Without even thinking about them, the experience of days gone by may re-surface sometimes. The meditators engaged in Satipatthana meditation may be recalling as his concentration gets stronger, episodes which happened earlier in his life such as childhood. The meditator should dispose them off by noting them as they appear. Remorsefuless over past mistakes and faults in words and actions may lead to worry and restlessness in the course of meditation. Worry is a form of hindrance, and it should be discarded by taking note of it. Worry and restlessness may become a great hindrance deterring the progress in the development of concentration and Vipassana insight.

Thus perception which recalls past incidents producing worry and fret is oppressing. For this reason, it is not self. As explained in the pervious discourse, there are four ways of clinging to self and perception is concerned with three of them: Sami atta, Nivasi atta, and karaka atta. Thinking that there is self that controls over perception and remembering things as willed is Sami atta clinging, which is exercising control over the process of remembering. This Sami atta clinging is rejected by the Anattalakkhana Sutta which states that it is not possible to say of perception, "Let perception be thus (all wholesome), let perception be not thus (all unwholesome). Thinking there is living self ever present in the body, and constantly engage in the task of remembering things, is Nivasi atta.

This type of clinging can be discarded by taking note of every mental phenomenon which makes its appearance. By doing so one perceives by one's own knowledge that the remembered things keep appearing afresh and vanishing instantly. Also by taking note of the past incidents in one's life as they reappear in the mind's door, one comes to realize that there is no such thing as permanent retentive perception. There is only recurrent phenomenon renewing itself by arising and ceasing incessantly. This realization drives home the fact that there is no permanent self, or living entity residing in one's body and doing the task of remembering and recollecting. Thinking that it is I or self which is doing the action of remembering or recollection is Karaka atta clinging, and this may also be removed by meditative noting.

When perception takes place of every sight or sound, the meditative noting observes its arising and vanishing. When it is thus observed that perception of sight or sound arises and vanishes, there comes the realization that perception of sight and sound is merely a recurrent mental phenomenon and not the action of any abiding self or inner substance. And according to the Anattalakkhana Sutta, it cannot be managed in such a way that only pleasant wholesome memories persist forever and that memories of unpleasant and unwholesome incidents fade away into oblivion.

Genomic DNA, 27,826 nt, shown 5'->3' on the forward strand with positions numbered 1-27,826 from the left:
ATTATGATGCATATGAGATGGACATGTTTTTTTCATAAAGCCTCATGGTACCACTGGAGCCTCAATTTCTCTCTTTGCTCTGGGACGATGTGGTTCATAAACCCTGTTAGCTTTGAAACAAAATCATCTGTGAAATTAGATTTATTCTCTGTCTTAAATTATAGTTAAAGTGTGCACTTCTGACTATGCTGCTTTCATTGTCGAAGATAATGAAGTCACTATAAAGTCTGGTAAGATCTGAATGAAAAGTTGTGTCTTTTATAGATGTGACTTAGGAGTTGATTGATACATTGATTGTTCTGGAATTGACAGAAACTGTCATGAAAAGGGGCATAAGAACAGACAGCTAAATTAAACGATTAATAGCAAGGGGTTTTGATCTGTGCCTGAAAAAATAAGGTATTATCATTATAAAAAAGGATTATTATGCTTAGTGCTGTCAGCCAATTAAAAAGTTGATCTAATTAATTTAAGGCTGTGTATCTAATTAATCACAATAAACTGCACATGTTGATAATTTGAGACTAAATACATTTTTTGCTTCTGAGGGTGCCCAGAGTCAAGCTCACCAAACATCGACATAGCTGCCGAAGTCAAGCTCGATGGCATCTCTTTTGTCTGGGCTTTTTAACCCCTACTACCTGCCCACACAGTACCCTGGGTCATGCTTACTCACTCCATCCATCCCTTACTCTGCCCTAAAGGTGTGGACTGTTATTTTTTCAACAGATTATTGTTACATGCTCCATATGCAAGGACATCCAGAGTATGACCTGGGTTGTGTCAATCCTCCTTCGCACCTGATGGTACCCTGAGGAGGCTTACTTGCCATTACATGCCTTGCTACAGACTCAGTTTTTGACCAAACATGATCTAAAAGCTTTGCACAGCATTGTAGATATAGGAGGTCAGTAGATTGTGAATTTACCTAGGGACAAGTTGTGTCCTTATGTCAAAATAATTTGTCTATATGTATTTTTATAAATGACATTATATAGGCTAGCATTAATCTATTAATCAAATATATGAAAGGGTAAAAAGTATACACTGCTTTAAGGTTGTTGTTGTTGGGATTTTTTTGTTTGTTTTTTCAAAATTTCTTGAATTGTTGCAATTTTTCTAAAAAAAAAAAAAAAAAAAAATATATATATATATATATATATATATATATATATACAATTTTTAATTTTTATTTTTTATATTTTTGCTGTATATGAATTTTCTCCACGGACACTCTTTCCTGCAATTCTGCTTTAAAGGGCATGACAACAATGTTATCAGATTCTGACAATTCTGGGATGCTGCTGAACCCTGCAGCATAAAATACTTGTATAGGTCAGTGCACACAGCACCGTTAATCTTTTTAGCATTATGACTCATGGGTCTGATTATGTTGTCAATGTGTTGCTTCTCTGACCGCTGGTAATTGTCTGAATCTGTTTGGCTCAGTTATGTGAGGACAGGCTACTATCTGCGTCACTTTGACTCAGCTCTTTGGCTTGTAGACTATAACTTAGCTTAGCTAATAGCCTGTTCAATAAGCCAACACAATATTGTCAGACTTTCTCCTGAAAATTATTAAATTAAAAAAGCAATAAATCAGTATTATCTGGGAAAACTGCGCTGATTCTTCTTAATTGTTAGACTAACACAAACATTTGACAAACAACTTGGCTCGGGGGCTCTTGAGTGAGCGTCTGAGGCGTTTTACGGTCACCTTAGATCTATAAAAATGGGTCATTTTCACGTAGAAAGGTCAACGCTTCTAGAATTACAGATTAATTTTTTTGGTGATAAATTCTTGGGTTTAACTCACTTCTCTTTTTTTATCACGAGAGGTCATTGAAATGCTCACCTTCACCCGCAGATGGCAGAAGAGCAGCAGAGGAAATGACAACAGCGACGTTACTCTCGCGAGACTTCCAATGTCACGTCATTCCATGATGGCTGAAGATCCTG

Since it is thus ungovernable and uncontrollable, realization comes to the meditator that perception is not self or living entity, but it is merely a natural process dependent on conditions, and it is renewing itself incessantly and vanishing. The Anattalakkhana Sutta was discoursed by the Blessed One specifically for the purpose of removing the self- clinging through such personal realization of the true nature (of the five aggregates).

Here a question may arise as to what difference exists between perception at the moment of contact and heedful note-taking at the moment of occurrence. Iit may be said that the two are diametrically opposed to each other in the purpose of objective. Perception perceives so as to retain every thing that is seen, heard, etc., in memory so that it may be recalled. It may take in form, shape, or condition of the object observed, whereas meditative note-taking according to the Satipatthana method is concerned just with the passing events of the mind-and-body so as to realize the impermanent nature, unsatisfactoriness, and insubstantiality. This should be a sufficient elaboration on the aggregates of perception being not self. We shall go on to explain how the aggregate of volitional activities is not self.


Volitional Activities

"Bhikkhus, volitional activities are not self."

Here, it should be noted that volitional activities are of two kinds: Conditioned things and conditioning things. The conditioned things are those aggregates that have arisen through such causes as kamma , mind, climate (seasonal conditions), and nutriments. Immediately after the rebirth consciousness, mental and material phenomena arising as resultants of kamma spring up.

Kamma-result types of consciousness with its concomitants and parts of the physical body are all conditioned things and resultant effects of kammic activities. They are called resultant volitional activities as they are conditioned by kamma. Likewise, mind produced bodily activities and also resultant volitional activities. Physical changes involved in acts of bending, stretching, moving, going, standing, sitting, talking, and smiling are examples of such resultant volitional activities.

Being born of thoughts generated by a person, they are known as resultant volitional activities conditioned by mind. With regard to mind and its concomitants, they are both mutually conditioned and conditioning, and we have volitional activities as causal agents as well as resultants. Bodily change produced by climatic conditions are resultant volitional activities. Bodily change that arise through intake of food are resultant volitional activities conditioned by nutriments.